June 8, 2010
By 1966, it was becoming increasingly apparent that the American Football League was not going to fold like its three predecessors of the same name and that, most significantly to the owners of National Football League teams, it would continue to drive up the cost of new talent. In 1965, Alabama QB Joe Namath had been signed to a stunning (for the time) three-year, $426,000 contract by the New York Jets (he had also been drafted by the NFL’s Cardinals). 1966 saw LB Tommy Nobis, first draft choice of the expansion Atlanta Falcons, sign a $600,000 deal, and it cost the Green Bay Packers approximately a million dollars to sign HB Donny Anderson and FB Jim Grabowski, the presumed heirs to the aging Paul Hornung and Jim Taylor, respectively.
In April, the first discussions regarding a possible merger of the leagues commenced between Tex Schramm, the president/general manager of the Dallas Cowboys, and Lamar Hunt, founder of the AFL and owner of the Kansas City Chiefs. These background talks occurred while tumult broke out. First came the resignation of AFL Commissioner Joe Foss and his replacement by Al Davis, Oakland’s head coach/general manager who was far more inclined to engage in a no-holds-barred conflict with the older league. Then the NFL’s New York Giants signed veteran free agent placekicker Pete Gogolak away from the AFL’s Buffalo Bills, an act that now put competition for veterans on the table along with the ongoing and costly battle for talent coming out of the colleges.
The escalating strife nearly derailed the merger efforts. But on June 8, 1966 at the Warwick Hotel in New York City the NFL’s Commissioner Pete Rozelle (pictured at top), flanked by Schramm and Hunt, announced that a merger between the two leagues had been reached. Due to contractual issues, the merger was to be phased and reach completion in 1970.
- First, a game would be held between the champions of the two leagues following the 1966 season. This, more than any other provision, immediately excited pro football fans. It was decided later that the game, which of course would eventually come to be called the Super Bowl, would be played at a pre-determined neutral setting.
- Second, beginning in 1967 a common draft would be held among the teams of the two leagues (this may have dismayed college players looking forward to competing bids for their services, but came as a relief to owners looking to get player costs back under control). Also in ’67, there would be interleague preseason games.
- Finally in 1970, the AFL would be completely absorbed into the NFL, with teams playing a common schedule. Pete Rozelle would be commissioner of the entire edifice – much to the chagrin of Al Davis, who had been kept out of the merger negotiations (and, as a result, felt betrayed by his fellow owners).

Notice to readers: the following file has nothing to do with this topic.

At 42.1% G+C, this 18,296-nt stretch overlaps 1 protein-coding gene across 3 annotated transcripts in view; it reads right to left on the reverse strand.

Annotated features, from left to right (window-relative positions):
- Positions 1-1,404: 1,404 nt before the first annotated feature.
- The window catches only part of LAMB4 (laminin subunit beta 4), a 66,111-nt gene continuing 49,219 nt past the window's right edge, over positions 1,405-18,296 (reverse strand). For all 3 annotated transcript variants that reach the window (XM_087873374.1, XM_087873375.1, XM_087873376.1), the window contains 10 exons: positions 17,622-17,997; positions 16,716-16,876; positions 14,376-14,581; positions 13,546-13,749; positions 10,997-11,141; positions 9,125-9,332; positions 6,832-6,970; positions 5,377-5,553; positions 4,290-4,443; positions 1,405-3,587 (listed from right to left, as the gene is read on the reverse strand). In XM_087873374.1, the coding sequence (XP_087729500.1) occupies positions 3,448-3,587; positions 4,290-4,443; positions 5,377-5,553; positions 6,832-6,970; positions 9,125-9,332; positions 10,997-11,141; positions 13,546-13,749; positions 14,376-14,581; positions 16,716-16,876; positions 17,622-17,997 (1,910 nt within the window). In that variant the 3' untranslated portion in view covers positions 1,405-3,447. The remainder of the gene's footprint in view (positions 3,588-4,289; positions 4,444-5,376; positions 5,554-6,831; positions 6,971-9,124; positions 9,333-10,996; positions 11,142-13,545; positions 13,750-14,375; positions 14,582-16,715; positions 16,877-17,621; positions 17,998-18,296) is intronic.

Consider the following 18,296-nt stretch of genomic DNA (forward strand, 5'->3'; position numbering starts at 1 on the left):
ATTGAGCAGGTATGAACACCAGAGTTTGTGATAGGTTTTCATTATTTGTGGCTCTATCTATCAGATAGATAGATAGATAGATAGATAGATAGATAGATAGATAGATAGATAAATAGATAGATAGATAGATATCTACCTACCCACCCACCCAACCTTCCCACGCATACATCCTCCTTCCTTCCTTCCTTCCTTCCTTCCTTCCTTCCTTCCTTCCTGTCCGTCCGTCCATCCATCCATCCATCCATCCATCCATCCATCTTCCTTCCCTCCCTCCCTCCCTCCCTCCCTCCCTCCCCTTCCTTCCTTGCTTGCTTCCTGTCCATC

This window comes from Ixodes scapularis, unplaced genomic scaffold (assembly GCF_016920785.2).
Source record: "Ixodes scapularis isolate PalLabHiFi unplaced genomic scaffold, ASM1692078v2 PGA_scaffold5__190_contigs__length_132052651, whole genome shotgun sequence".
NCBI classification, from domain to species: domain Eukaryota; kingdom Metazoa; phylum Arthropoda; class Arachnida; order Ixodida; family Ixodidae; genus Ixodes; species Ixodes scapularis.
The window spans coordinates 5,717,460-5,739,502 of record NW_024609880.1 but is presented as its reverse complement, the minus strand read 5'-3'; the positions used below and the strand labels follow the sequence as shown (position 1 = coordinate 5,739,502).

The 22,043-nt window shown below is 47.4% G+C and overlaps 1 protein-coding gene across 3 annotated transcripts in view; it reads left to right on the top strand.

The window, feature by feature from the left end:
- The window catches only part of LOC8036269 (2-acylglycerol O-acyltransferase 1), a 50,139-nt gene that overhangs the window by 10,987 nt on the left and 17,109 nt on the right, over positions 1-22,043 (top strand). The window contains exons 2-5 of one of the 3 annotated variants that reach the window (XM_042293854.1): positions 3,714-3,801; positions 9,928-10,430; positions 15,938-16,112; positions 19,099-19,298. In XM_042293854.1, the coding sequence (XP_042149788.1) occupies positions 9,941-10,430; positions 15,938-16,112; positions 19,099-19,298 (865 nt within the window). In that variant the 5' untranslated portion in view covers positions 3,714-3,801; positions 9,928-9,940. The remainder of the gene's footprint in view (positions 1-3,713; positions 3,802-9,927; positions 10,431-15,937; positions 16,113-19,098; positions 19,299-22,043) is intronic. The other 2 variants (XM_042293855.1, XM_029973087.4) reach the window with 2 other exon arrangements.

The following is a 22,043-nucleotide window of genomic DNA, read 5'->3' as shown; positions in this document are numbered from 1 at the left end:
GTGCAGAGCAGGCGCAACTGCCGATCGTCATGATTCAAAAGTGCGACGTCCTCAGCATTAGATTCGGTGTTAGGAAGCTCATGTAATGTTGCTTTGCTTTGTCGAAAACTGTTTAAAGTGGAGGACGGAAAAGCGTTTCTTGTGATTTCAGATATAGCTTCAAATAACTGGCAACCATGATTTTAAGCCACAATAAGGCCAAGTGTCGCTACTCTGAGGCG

In addition to the phased merging of the leagues, other points were agreed to:
- All existing franchises were to be kept, and in their current locations. While initially there had been discussion regarding the relocation of the Jets and Raiders, it was decided that there would be less danger of legal repercussions if they remained where they were, in proximity to NFL teams.
- As a result of not moving franchises, the AFL agreed to pay the NFL $26 million dollars (split between the Giants and 49ers) for the right to impinge on their territory.
- Each league agreed to add an expansion franchise no later than 1968 (the New Orleans Saints joined the NFL in 1967 and the Cincinnati Bengals rounded out the AFL in ’68).
- Television coverage would continue to be split between CBS (for the NFL) and NBC (the AFL), an arrangement which continued beyond the merger.
There had been dissenting voices among owners from both leagues – not surprisingly, teams that shared the same territory (the Giants and Jets in New York City, and the 49ers and Raiders in the Bay Area). The NFL clubs wanted the AFL teams to relocate, and the AFL teams objected to paying for the right to remain where they were.
Whatever the feelings of the dissenters at the time, the agreement reached in 1966 set the framework that continues to exist. From 13 teams in 1960, the NFL grew to 26 clubs with the merger in 1970 (the enlarged entity was broken up into the National Conference – the existing NFL – and the American Conference – the absorbed AFL).
In order to maintain equilibrium, since there were 16 NFL teams and 10 in the AFL by 1969, three existing NFL teams – the Browns, Colts, and Steelers - transferred to the American Conference. While the AFL lost its identity, there was satisfaction in that, unlike when the All-America Football Conference merged with the NFL in 1950, all of the franchises were accepted into the older league. And after losing badly in the first two Super Bowls, the AFL won the last two prior to the merger so as to make a statement that the younger teams were fully ready to compete with the older clubs.